• Brief your client that it is possible they may be in some of the shots and give subtle advice  e.g. If the clients face will more than likely be in the shot, a bit of make-up, neat hairstyle and an appropriate colour shirt will help you to make them look good.  Alternatively if the shot is of the dog sitting at the owners feet, paying attention to shoes or toenails in the case of bare feet is über important.
  • Ask about the pets personality, are they shy, nervous, boisterous or hyper?  Try not to gush and overwhelm a pet during a shoot, don’t give the animal too much attention.  A good rule to follow is greet pets only after they greet you. Giving attention to a nervous animal will make them more nervous, giving attention to a hyper animal will make them more hyper.  Allow nervous animals to relax and hyper animals calm down before you start the session.  You can always cuddle and play with them afterwards.
  • Prior to the session, discuss time and location for the shoot with the client stipulating the type of light you are looking for i.e. early morning or late afternoon light, window or door light depending on whether the shots will be indoor or outdoor or both.
  • Give the client a ballpark idea on how long the session will take.
  • Take the most important shots first and don’t keep shooting past the stipulated time period or when it is obvious your model is tired.
  • When things start going pear shaped, DON’T PANIC!  Take a deep breath and think about what you are doing, take a short break if necessary.
  • Have a well thought out strategy for getting the pets attention.  Don’t let it become a free-for-all of treats, squeaky noises and toys.  Only use treats as a last resort and ask the client first.
  • Wait until the lighting and composition is right and you are ready to take the shot before using attention getting tactics.  Animals bore easily and using the same tactic over and over will ruin the surprise element.
  • Practice directing and showing clients (at home of course) what you need them to do i.e. “Could you sit like this?”, “Can you move closer to your puppy?” and so on.  Act with confidence, try to sound as though you have everything under control and know exactly what you are doing.
  • Assure the client their pet is doing a great job, even if things are not going as smoothly as you would like.
  • Value yourself and your craft and teach your client to do the same.  Lead by example, don’t be available to do the shoot “Oh any time is fine.  Whenever you like, what suits you?”.  Consult your diary (even if it is empty) and give a couple of times and dates for the client to choose from.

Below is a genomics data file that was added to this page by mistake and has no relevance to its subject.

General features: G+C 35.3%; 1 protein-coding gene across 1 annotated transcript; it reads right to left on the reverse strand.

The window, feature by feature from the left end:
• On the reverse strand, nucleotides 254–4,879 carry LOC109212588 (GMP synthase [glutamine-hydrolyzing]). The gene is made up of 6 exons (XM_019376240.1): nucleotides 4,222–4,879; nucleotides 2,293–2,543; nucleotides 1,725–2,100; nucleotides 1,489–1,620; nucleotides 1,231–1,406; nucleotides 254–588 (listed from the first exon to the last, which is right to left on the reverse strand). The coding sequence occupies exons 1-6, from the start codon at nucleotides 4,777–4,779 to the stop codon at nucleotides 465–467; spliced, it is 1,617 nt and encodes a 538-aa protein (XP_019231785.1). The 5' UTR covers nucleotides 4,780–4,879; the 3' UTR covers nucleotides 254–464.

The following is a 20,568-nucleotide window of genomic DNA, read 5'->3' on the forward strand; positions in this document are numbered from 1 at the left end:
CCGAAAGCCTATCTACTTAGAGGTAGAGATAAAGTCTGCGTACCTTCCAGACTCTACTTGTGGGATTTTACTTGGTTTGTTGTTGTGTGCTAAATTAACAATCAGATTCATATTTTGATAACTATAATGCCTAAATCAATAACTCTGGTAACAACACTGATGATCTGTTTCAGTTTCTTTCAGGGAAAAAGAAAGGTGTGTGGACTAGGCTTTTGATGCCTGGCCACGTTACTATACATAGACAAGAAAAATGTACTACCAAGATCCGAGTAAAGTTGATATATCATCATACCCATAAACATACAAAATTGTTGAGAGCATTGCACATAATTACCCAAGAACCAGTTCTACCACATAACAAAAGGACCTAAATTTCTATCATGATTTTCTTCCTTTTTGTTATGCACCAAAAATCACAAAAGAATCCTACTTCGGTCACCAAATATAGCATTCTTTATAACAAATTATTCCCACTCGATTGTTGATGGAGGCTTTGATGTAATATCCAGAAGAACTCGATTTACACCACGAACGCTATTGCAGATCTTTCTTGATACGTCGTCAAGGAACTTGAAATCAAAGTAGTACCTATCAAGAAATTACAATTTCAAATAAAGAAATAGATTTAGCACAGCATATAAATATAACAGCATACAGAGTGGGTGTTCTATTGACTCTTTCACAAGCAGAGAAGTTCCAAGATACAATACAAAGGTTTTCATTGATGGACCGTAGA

• You are a creative, treasure your art.  If you decide (out of the kindness of your lovely heart)  to give the client some printed images, handle them with care and love. Just because he or she is not paying for them is no reason to chuck them around the place, hand them unceremoniously over the garden gate or lash fingerprints all over them.
  • Wrap the images (or the digital image disk) in tissue paper with a bow or in a pretty box and make a big deal of opening them up for the client to look at, handle the images as though they were silk.  Show the client the value of the images because wrapped up in each image is your very own blood, sweat and tears, your creativity, all the hours of learning to shoot in manual mode, hours learning to post process images in Lightroom or Photoshop, wear and tear on your camera and lenses, the time and cost involved in researching color management, the trials and errors that go into finding a lab that will print great quality images and time spent away from your family or that afternoon you could have spent watching 4 episodes of Game of Thrones back to back.
  • Please don’t take one rubbish photo shoot as validation of your worth as a photographer.  Keep honing your craft, keep shooting, keep learning, get valuable feedback from other photographers or mentors and be honest with yourself.  Look back on images you took two years ago, even six months ago and see the improvement, if you are not improving, do something about it.
  • Never give up.  There will be days like this, times when you will want to hide your camera in the back of the wardrobe and never take another photograph and that’s okay.  Give yourself a moment to catch your breath, have a cry and a cup of tea but never give up.

natural light photography, orange roses

Remember when you were little and part of the journey towards becoming all grown up, was experiencing “Growing Pains”?  Think of these bumps in the road as “Photography Growing Pains”, a necessary part of the exciting, frightening, challenging, gratifying, maddening, thrilling journey towards becoming a better photographer.

Well Peeps, that’s what I learned this week and if it helps at least one person, then I’m happy.

All my love